Many military veterans qualify for Total Disability based on Individual Unemployability (TDIU) benefits but are unaware of how to proceed with the claim. There are two types of claims, both of which are available to servicemen who have been totally disabled while in the line of service.
Veterans who can prove that they are not employable based on their injuries are eligible for several benefits, but getting a quick payout means knowing how the system works and how to apply.
There is a common misconception that a veteran is only eligible for TDIU if he or she meets a disability rating of 60% or a combined rating of 70%. The truth is that any veteran can qualify for TDIU if any one of their service injuries renders them completely unemployable, regardless of the disability rating.
Two Types of TDIU
There are two types of TDIU claims that veterans may be eligible for. Reviewing each one is vital to ensure that you are approved the first time and don’t have to wait to get your benefits.
These are the most common types of claims. Vets apply for schedular claims if they have obtained a 100 percent disability rating and they have a single service-related disability that accounts for 60% of that rating. The veteran can also file a schedular claim if two or more of the disabilities amount to 70 percent of the rating.
These claims factor in extra circumstances when deciding whether a veteran will be considered totally unemployable to qualify for TDIU. The Veteran’s Affairs Department will check whether the veteran is receiving social security disability payments, suffers from conditions that are not connected to service, or has an extensive history of employment or education. The VA will also consider a veteran’s hospitalization that may interfere with their ability to work.
Benefits and Claims
The standard benefit payment for TDIU veterans is $3,000, with additional funds available if the veteran has a spouse or dependents. If the veteran is working but earning less than the federal poverty threshold, he is considered marginally employed, which means that it is not “substantially gainful” and thus makes the veteran eligible for TDIU.
If the veteran works in a protected work environment, such as a family business or one that is tailored to a veteran’s specific limitations, he can earn more than the federal poverty line and still receive TDIU.
The VA also gives veterans benefits if their service-related injuries prevent them from getting or keeping a job. It may be harder for a veteran who uses a wheelchair to find and keep a job, for example.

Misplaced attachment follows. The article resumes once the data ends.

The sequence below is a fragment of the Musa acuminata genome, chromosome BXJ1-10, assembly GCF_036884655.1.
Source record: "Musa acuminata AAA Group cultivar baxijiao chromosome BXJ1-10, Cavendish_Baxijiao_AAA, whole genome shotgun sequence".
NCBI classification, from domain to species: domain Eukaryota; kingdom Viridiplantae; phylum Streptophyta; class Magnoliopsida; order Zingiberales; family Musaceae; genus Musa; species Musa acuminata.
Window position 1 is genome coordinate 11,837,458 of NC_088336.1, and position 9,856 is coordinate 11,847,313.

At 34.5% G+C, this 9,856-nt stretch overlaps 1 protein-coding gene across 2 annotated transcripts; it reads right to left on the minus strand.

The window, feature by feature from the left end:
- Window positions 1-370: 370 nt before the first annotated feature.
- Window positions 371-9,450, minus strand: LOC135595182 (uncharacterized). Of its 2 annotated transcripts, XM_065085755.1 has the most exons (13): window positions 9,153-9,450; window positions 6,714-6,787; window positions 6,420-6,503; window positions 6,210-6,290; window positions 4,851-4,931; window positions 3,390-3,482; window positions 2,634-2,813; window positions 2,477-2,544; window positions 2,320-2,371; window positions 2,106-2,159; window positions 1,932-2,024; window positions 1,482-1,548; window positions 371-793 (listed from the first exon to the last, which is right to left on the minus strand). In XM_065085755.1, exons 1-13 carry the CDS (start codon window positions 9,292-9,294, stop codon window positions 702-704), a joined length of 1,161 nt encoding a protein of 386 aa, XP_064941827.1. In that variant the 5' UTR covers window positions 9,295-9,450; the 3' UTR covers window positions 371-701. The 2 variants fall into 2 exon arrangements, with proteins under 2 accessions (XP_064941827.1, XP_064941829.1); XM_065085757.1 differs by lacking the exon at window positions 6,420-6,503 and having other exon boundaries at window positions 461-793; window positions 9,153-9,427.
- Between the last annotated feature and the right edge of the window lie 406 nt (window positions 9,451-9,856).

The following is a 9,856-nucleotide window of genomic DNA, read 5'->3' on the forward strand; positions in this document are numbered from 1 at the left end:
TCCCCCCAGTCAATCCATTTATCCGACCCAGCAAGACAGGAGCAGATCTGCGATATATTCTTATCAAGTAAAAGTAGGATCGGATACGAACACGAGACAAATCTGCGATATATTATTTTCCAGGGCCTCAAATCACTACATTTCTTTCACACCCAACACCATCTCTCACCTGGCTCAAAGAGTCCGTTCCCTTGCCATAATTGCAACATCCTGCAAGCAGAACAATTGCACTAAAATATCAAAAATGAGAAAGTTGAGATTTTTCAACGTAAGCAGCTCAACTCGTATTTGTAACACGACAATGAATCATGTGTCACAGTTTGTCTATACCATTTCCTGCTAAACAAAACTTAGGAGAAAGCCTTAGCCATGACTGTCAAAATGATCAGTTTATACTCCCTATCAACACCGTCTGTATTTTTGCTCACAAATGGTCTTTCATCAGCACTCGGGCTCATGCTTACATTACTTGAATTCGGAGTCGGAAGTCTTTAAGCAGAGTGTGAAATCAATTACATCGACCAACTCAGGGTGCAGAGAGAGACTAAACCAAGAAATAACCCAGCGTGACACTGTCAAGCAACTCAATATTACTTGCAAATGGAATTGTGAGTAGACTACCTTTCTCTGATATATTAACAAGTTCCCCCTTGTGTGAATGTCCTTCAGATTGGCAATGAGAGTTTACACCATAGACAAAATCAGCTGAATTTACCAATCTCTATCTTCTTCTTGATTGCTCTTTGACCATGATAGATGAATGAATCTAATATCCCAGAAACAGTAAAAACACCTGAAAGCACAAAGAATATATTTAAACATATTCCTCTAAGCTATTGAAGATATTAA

Strengthening Your Claim
There are several steps you can take to ensure that your TDIU claim is approved. These include:
- Asking your last employer to complete the VA Form 21-4192. This form documents your complete employment history. If your former employer is no longer available, you can submit an affidavit that lists your work history.
- Getting a statement from your physician that confirms that you are unable to work.
- Submitting a VA Form 21-8940, which is an application for benefits increase based on unemployability. The government will deny your claim if you do not submit this form.
- Hiring a TDIU lawyer (more details in the link). There are so many missteps that can delay or get your claim denied. An experienced attorney can ensure that you correctly fill out each form and submit all the information necessary to speed up the claim approval process.
There are two types of TDIU claims veterans who were disabled while in the line of duty can apply for: schedular claims and extra-schedular claims. The latter are designed to allow veterans that do not meet all VA schedular eligibility requirements to still get access to TDIU benefits.
But extra-schedular applicants must prove that their service-connected disability prevented them from finding and securing substantially gainful employment when they were back to civilian life. Talking to a TDIU lawyer when not eligible for schedular benefits can greatly streamline the process.
Crystal A. Davis was born into a family of attorneys and was raised with a strong sense of justice. During her high school years, she developed a passion for journalism and decided to combine this with her knowledge of the law. She realized that she can make her voice heard to the masses through legal journalism. Crystal is honored to follow and report on any legal case. She shares her analysis in reader-friendly articles. However, over the years, she has become a strong advocate for VA rights and made it her mission to help veterans seek justice.